In step 712, Controller 122 instructs all the memory dies 108 to be tested to perform read processes for their respective determined sample of memory cells. The memory dies 108 perform the request read processes in the background during idle time for the memory system. In this manner, performing the self-test of FIG. 7 will not interfere with operation of the memory system, at least from the perspective of the host. The result of the read processes will be a set of code words that are read from the memory cells. These code words are the raw data that are read out. A code word can represent data read out for all memory cells connected to a word line, a subset of memory cells connected to a word line or memory cells connected to multiple word lines. The data is encoded as per the ECC process. In step 714, these code words are transmitted from the memory dies 108 to Controller 122. In step 716, Controller 122 (see ECC Engine 224 of FIG. 3) decodes the code words using the ECC process. When successfully recovering the data using the ECC process, the system will often correct one or more errors. As part of the decoding process, Controller 122 calculates bit error rates for the code words. In one embodiment, the bit error rate (BER) is reported as a percentage of failed bits divided by total bits. A failed bit can be defined as a bit that was changed by the ECC process from the value sensed in the memory die. In some example implementations, if the bit error rate for a code word is 2%, then the ECC process will fail. Some ECC processes can correct data when there's a bit error rate of 1.5% or less. The larger the bit error rate, the more bits that need to be corrected and the longer it takes to decode the code words. Therefore, as successful read process includes recovering the original data (including potentially correcting some errors) and calculating a bit error rate. In one embodiment, there is one bit error rate calculated for each code word. In other embodiments, a bit error rate is calculated for multiple code words.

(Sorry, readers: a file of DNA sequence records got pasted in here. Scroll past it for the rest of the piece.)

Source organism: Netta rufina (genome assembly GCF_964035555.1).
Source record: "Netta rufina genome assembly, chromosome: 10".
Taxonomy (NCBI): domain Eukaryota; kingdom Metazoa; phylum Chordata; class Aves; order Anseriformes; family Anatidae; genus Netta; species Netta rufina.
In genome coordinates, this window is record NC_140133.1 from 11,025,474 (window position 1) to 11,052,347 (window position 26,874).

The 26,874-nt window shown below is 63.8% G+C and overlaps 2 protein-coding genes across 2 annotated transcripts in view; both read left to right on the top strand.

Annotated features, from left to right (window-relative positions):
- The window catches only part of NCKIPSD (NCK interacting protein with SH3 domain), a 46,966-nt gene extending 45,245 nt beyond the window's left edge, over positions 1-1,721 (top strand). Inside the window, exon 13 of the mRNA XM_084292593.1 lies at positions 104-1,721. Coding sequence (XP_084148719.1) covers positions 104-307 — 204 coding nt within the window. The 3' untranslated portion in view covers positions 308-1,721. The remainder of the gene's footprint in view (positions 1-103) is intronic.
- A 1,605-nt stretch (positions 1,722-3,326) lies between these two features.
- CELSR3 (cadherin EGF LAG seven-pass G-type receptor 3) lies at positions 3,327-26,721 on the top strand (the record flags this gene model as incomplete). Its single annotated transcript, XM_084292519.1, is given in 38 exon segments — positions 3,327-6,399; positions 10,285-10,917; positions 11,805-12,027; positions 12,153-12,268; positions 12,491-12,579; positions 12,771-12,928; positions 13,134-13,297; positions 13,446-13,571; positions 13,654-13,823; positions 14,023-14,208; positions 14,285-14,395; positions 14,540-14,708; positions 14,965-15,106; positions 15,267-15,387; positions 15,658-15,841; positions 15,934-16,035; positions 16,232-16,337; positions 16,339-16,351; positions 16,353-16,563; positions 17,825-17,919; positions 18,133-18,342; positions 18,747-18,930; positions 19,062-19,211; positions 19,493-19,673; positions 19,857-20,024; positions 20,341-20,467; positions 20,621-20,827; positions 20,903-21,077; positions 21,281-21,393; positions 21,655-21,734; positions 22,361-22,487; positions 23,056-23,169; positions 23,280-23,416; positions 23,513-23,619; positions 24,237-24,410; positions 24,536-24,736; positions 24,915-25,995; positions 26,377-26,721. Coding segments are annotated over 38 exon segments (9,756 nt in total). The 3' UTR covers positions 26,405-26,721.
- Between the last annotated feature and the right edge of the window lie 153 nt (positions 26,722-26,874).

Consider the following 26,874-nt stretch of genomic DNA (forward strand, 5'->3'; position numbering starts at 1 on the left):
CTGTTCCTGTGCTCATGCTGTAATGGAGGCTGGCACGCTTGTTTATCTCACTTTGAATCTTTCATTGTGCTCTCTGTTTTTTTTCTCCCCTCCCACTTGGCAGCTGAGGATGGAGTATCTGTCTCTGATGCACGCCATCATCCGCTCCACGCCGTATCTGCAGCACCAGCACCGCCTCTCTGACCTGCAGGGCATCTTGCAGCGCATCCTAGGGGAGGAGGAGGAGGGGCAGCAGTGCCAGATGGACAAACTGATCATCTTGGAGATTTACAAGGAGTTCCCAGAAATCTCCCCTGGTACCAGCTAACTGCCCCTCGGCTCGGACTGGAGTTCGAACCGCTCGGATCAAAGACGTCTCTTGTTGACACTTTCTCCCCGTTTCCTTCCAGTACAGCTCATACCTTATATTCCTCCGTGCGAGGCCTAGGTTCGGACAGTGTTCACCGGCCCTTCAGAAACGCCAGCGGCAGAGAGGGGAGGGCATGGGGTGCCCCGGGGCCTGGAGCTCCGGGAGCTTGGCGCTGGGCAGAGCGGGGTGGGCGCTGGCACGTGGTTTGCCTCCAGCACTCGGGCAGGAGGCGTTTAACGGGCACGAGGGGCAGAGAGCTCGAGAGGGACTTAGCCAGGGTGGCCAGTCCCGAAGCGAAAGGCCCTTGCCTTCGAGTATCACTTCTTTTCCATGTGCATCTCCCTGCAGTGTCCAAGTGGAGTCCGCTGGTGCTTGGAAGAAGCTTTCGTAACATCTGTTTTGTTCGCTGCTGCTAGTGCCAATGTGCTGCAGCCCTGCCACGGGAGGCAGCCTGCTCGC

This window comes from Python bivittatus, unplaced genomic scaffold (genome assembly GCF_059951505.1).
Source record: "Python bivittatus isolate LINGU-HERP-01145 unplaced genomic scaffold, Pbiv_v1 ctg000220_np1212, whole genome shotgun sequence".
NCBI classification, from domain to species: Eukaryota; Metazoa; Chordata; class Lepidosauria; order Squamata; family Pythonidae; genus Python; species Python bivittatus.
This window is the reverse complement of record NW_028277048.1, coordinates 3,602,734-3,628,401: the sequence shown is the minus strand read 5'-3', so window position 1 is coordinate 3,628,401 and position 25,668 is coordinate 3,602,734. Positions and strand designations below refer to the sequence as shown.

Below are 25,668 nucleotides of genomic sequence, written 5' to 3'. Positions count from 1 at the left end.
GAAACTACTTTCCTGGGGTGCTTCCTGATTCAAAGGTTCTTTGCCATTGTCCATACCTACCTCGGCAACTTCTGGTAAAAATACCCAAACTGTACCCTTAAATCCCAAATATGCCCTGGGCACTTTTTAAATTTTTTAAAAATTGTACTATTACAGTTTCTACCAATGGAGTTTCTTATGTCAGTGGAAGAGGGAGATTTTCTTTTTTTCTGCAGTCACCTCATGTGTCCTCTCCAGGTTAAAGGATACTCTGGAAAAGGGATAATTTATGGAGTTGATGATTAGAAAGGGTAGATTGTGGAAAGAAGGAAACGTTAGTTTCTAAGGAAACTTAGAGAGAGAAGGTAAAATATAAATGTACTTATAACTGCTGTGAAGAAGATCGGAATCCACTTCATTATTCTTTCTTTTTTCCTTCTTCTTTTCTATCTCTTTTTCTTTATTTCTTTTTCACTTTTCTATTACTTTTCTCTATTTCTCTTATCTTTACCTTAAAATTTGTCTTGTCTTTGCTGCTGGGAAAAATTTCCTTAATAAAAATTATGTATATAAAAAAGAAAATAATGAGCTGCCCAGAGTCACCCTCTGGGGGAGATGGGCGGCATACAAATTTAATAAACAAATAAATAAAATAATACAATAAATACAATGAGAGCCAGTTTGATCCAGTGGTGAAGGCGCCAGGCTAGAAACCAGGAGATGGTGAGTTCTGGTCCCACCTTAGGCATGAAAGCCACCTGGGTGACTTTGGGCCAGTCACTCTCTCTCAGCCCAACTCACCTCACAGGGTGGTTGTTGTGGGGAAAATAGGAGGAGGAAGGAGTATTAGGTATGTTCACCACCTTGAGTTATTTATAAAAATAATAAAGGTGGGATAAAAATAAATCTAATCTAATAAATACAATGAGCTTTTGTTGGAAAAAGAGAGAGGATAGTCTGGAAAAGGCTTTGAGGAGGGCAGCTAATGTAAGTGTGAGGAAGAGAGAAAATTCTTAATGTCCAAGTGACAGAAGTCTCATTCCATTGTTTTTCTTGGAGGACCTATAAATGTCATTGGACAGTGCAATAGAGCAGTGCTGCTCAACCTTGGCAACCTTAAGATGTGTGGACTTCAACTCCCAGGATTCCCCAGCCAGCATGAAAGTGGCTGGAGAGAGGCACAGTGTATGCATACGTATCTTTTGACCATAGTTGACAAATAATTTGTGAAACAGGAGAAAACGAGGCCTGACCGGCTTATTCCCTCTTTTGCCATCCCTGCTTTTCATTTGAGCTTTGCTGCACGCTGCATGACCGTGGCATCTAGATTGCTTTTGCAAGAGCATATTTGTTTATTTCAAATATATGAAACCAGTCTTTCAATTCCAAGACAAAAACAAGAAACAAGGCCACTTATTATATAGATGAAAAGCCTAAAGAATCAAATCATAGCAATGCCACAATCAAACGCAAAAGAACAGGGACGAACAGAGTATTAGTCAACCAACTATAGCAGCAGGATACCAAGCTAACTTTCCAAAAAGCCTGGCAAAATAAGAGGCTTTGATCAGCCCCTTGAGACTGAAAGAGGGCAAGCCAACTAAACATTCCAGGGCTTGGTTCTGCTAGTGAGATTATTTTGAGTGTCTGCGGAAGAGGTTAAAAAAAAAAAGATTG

In step 718, Controller 122 analyze the bit error rates to determine whether there is a degradation in read performance. As mentioned above, if there is a sufficient degrade in read performance, the system may choose to not enable the performance improvement features. If there has not been a sufficient degradation in performance (step 720), then Controller 122 will enable the performance improvement feature(s) for the dies being tested in step 722. In one embodiment, enabling the performance improvement feature(s) can include setting a register in the memory dies to indicate to enable the performance improvement feature(s), sending an instruction to the memory dies to enable the performance improvement feature(s), or not turning off the performance improvement feature(s) that have already been turned on. If there has been a sufficient degradation in performance (step 720), then in step 724, Controller 122 will disable the performance improvement feature(s). For example, Controller 122 can send instruction to the memory dies to turn off the performance improvement features, Controller 122 can set a register in the memory dies to indicate that the performance improvement feature(s) should be off, or Controller 122 will not turn on a performance improvement feature that has already been turned off. In effect, steps 722 and 724 include performing future reads using a first type of read process if the error rates meet first criteria and performing future reads using a second type of read process if the error rates do not meet the first criteria, where the first type of read process includes the base reading process with one or more performance improvement feature(s) and the second type of read process includes the base reading process without one or more performance improvement feature(s) (or with a subset).